The Bishop and the Butterfly: Murder, Politics, and the End of the Jazz Age
    Doctor Cleveland's picture

    Call Your Representative

     

    I'm going to shamelessly repost this from Tim F. at Balloon Juice, because it's good and timely advice. Call your member of the House and tell them to vote for health care reform. Tell them loud, and tell them proud. Here's how:

    (1) Use a phone. Email has nigh on zero impact. Trust me on this. Letter mail gets read, but you don’t have time. Reach the House switchboard at (202) 224-3121 .

    (2) Remember, this person works for you. You pay his or her salary and you voted for them. You’re the boss here, or at least one of them, and it’s they who should worry about what you think of them.

    (3) Identify your name and the town or neighborhood where you live. If you are not a constituent, save your phone bill and yell at the TV.

    *snip*

    This is urgent. Call your Rep today.

    More tips here.

    And hearing that the Speaker thinks she doesn't have the votes makes calling your rep, and telling them how you want them to vote, more urgent, not less.

     

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    Comments

    Where does (3) leave our Canadian misfits? Can they just pick a couple of the fence-sitters, figure out what towns they represent and pick one of those?


    It leaves them with sane national health insurance.


    Well, sure, if they don't care about their southern neighbors. Cry


    The good thoughts of our Canadian friends are very welcome. And there are lots of other ways to help at other stages of the process. But Congress only takes calls from its own voters. Today, Canadians are like History itself

    "which may say alas, but cannot help or pardon."


    Yeah, you guys are on your own from this point on. Just to be clear about what you're urging, doctor: you want the House to pass unamended the Lieberman-edited Senate version of the bill. The one that doesn't even repeal the insurance industry's anti-trust exemption.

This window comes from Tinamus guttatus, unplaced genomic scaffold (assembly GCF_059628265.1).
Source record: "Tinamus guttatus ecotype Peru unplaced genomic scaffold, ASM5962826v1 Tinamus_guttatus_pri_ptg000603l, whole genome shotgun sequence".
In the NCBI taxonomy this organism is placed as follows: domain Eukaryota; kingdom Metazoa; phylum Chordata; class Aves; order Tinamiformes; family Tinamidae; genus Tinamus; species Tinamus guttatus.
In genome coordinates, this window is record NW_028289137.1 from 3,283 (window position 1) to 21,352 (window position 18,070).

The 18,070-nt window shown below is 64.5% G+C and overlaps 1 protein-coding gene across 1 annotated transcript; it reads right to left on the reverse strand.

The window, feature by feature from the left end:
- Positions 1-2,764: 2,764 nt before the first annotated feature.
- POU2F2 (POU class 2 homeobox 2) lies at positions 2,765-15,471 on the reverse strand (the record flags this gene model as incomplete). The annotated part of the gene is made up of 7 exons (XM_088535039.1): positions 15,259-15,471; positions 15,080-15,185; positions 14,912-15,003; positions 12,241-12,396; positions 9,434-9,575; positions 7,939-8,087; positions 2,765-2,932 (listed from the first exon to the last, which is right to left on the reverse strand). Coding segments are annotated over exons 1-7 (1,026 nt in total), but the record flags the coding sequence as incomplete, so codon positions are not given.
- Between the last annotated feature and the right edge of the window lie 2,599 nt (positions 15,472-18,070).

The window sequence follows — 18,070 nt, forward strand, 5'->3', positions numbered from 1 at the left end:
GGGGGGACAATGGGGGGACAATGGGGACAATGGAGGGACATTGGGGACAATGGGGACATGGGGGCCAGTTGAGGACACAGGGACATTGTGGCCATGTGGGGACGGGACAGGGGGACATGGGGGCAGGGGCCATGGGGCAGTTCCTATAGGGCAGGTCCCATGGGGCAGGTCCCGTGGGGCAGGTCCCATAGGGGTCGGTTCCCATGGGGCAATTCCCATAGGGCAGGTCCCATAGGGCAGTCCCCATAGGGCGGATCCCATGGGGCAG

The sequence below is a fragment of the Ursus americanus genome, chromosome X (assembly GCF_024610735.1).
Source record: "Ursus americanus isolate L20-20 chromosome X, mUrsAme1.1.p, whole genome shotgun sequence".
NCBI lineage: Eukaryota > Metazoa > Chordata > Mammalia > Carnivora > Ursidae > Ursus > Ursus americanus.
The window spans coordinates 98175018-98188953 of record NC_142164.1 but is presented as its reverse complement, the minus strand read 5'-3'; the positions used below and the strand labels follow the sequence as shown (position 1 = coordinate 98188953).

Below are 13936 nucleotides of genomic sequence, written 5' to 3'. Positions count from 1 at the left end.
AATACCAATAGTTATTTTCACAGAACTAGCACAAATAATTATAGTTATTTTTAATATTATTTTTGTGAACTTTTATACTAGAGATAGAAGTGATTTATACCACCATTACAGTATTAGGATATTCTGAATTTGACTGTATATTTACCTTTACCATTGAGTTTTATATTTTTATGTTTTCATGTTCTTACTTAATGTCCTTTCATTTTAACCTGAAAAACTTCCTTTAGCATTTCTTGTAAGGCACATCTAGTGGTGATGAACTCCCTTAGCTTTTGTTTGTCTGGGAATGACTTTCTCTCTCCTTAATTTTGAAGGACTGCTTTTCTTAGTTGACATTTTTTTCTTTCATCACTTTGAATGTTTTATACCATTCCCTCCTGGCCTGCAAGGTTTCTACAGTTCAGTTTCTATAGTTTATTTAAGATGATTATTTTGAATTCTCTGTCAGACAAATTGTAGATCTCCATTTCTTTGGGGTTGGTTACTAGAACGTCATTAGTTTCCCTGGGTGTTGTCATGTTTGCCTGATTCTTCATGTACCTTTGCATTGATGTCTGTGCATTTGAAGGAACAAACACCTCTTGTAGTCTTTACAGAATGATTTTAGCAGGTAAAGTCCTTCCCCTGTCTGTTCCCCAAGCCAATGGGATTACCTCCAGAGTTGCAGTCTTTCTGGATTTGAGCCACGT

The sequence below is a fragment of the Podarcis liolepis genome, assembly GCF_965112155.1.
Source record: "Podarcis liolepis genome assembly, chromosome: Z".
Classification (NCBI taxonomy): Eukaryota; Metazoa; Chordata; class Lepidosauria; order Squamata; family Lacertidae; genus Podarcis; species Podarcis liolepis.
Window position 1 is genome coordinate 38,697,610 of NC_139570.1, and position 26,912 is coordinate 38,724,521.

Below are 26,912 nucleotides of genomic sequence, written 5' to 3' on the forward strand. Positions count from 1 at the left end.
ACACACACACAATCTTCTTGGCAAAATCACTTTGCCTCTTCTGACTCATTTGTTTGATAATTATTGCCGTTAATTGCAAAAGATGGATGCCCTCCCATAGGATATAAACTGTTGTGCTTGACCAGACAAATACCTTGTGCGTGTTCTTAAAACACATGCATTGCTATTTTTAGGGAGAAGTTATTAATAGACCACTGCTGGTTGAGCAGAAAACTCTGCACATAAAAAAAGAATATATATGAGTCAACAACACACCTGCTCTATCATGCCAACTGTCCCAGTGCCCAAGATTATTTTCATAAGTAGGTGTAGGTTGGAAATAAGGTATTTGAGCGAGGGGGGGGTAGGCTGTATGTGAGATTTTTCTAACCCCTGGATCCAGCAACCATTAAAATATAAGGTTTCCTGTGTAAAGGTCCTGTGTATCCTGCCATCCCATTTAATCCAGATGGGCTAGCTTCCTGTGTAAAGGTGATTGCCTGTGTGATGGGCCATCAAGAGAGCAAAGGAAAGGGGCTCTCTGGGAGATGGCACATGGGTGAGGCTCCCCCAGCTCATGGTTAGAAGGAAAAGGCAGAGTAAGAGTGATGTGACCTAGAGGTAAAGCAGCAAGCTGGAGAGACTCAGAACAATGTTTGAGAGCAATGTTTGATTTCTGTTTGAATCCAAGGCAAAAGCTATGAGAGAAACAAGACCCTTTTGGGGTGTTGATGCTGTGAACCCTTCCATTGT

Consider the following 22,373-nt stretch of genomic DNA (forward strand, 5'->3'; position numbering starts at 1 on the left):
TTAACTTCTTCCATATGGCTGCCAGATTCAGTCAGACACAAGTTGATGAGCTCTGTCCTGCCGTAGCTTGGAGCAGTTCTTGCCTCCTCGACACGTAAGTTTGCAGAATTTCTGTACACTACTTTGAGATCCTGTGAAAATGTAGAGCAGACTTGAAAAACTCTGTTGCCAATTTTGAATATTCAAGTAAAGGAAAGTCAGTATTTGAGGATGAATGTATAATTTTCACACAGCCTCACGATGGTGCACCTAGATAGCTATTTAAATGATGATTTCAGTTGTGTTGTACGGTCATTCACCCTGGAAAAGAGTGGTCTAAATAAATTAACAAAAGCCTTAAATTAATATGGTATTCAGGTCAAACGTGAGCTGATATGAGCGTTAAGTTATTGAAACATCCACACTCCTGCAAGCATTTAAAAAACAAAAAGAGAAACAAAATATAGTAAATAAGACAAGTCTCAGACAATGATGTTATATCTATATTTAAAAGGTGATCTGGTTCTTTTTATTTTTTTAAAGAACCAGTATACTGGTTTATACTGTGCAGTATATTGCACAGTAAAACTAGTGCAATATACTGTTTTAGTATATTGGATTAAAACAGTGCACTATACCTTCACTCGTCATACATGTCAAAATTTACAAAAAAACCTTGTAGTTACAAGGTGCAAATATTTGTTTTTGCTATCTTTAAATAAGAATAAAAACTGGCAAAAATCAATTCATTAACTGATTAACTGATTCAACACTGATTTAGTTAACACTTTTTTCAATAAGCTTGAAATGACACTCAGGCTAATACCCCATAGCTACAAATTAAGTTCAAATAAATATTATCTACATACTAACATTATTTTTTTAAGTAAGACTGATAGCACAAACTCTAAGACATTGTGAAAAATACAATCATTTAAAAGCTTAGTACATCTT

Like a lot of House Democrats, I can't work up much enthusiasm for that -- even if I thought it would work. I'm sure Nancy Pelosi would love to give the president his paper victory, but she's right -- she doesn't have the votes. Too many members think the watered-down bill is just a bad piece of legislation, and they are pissed of at Harry Reid and the White House for sticking them with responsibility for this turkey.

    I only know what I see on TV or read in the papers and blogs, but I don't think any version of this legislation can pass. By all means let your legislators know you're really, really angry that they botched what should have been a slam-dunk, but be prepared to move on.

    After the dust settles, the first thing Reid should do is repeal the anti-trust exemption. Warn any Dems thinking of joining a filibuster that he'll slash the 60-vote rule as needed and kick them out of caucus to boot. But I don't think the threat will be necessary, because everyone will be eager to regain a bit of public trust after this fiasco. And call in Howard Dean to mastermind future incremental reform bills, cutting Rahm out of the process. (Ideally, Obama would fire him altogether, but as I wrote earlier that won't happen. Also dump Menendez from the Senate campaign committee; no-one who fucks up this badly should get a second chance.)

    Alas.


    Passing the Senate bill is exactly what I want, right now. Because that's what's left on the table, and it includes some important previsions, like the end of companies retroatcively canceling your beneifts when they're sick. Is that bill what I want. No, but I'll take what I can get.

    And then I'll start campaigning for the next round of reforms. This is how you get what you want ... step by step, part by part, not all at one glorious moment but progressively.

     

    It's not abandon hope now and wait for next time. It's take what you can get now and start tooling up for next time.


    Amen.

    "Le mieux est l'ennemi du bien" - Voltaire (The best is the enemy of the good.)


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